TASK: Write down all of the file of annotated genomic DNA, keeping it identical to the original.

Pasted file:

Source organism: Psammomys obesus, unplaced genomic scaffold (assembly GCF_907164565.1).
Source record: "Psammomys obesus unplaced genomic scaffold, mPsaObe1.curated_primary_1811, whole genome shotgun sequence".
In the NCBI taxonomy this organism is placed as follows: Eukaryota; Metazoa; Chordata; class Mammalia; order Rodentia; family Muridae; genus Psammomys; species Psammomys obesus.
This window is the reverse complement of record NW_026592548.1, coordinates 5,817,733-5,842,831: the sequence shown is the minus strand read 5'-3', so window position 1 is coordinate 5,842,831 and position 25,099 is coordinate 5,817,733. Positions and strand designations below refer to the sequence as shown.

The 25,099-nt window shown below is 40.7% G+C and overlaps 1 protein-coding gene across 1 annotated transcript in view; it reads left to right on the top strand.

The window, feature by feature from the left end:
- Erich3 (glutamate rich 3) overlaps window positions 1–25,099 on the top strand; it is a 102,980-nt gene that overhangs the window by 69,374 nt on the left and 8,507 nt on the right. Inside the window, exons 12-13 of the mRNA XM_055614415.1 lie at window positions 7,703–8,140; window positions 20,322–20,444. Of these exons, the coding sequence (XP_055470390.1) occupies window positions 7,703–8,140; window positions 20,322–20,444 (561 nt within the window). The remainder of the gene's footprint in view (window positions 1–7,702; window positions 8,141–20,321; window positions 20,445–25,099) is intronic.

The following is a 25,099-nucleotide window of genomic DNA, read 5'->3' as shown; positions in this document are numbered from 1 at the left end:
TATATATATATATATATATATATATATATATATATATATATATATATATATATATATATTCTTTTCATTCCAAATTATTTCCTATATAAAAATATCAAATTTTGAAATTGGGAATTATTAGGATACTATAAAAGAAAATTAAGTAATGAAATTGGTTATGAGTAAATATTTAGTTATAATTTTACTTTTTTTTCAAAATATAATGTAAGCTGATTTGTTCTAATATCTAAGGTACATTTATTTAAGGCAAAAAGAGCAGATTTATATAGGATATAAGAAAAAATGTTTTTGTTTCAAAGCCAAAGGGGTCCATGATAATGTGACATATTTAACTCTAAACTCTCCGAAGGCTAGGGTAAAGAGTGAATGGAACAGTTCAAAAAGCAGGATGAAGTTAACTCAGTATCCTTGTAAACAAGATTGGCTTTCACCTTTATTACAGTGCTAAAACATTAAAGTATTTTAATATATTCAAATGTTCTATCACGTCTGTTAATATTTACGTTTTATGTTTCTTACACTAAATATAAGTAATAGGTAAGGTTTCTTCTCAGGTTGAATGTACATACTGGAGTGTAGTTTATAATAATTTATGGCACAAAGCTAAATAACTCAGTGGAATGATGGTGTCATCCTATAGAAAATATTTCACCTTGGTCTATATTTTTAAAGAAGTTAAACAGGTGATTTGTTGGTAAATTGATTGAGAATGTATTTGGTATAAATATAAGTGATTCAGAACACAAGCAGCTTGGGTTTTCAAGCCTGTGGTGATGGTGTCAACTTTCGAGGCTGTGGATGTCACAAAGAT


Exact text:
Source organism: Psammomys obesus, unplaced genomic scaffold (assembly GCF_907164565.1).
Source record: "Psammomys obesus unplaced genomic scaffold, mPsaObe1.curated_primary_1811, whole genome shotgun sequence".
In the NCBI taxonomy this organism is placed as follows: Eukaryota; Metazoa; Chordata; class Mammalia; order Rodentia; family Muridae; genus Psammomys; species Psammomys obesus.
This window is the reverse complement of record NW_026592548.1, coordinates 5,817,733-5,842,831: the sequence shown is the minus strand read 5'-3', so window position 1 is coordinate 5,842,831 and position 25,099 is coordinate 5,817,733. Positions and strand designations below refer to the sequence as shown.

The 25,099-nt window shown below is 40.7% G+C and overlaps 1 protein-coding gene across 1 annotated transcript in view; it reads left to right on the top strand.

The window, feature by feature from the left end:
- Erich3 (glutamate rich 3) overlaps window positions 1–25,099 on the top strand; it is a 102,980-nt gene that overhangs the window by 69,374 nt on the left and 8,507 nt on the right. Inside the window, exons 12-13 of the mRNA XM_055614415.1 lie at window positions 7,703–8,140; window positions 20,322–20,444. Of these exons, the coding sequence (XP_055470390.1) occupies window positions 7,703–8,140; window positions 20,322–20,444 (561 nt within the window). The remainder of the gene's footprint in view (window positions 1–7,702; window positions 8,141–20,321; window positions 20,445–25,099) is intronic.

The following is a 25,099-nucleotide window of genomic DNA, read 5'->3' as shown; positions in this document are numbered from 1 at the left end:
TATATATATATATATATATATATATATATATATATATATATATATATATATATATATATTCTTTTCATTCCAAATTATTTCCTATATAAAAATATCAAATTTTGAAATTGGGAATTATTAGGATACTATAAAAGAAAATTAAGTAATGAAATTGGTTATGAGTAAATATTTAGTTATAATTTTACTTTTTTTTCAAAATATAATGTAAGCTGATTTGTTCTAATATCTAAGGTACATTTATTTAAGGCAAAAAGAGCAGATTTATATAGGATATAAGAAAAAATGTTTTTGTTTCAAAGCCAAAGGGGTCCATGATAATGTGACATATTTAACTCTAAACTCTCCGAAGGCTAGGGTAAAGAGTGAATGGAACAGTTCAAAAAGCAGGATGAAGTTAACTCAGTATCCTTGTAAACAAGATTGGCTTTCACCTTTATTACAGTGCTAAAACATTAAAGTATTTTAATATATTCAAATGTTCTATCACGTCTGTTAATATTTACGTTTTATGTTTCTTACACTAAATATAAGTAATAGGTAAGGTTTCTTCTCAGGTTGAATGTACATACTGGAGTGTAGTTTATAATAATTTATGGCACAAAGCTAAATAACTCAGTGGAATGATGGTGTCATCCTATAGAAAATATTTCACCTTGGTCTATATTTTTAAAGAAGTTAAACAGGTGATTTGTTGGTAAATTGATTGAGAATGTATTTGGTATAAATATAAGTGATTCAGAACACAAGCAGCTTGGGTTTTCAAGCCTGTGGTGATGGTGTCAACTTTCGAGGCTGTGGATGTCACAAAGAT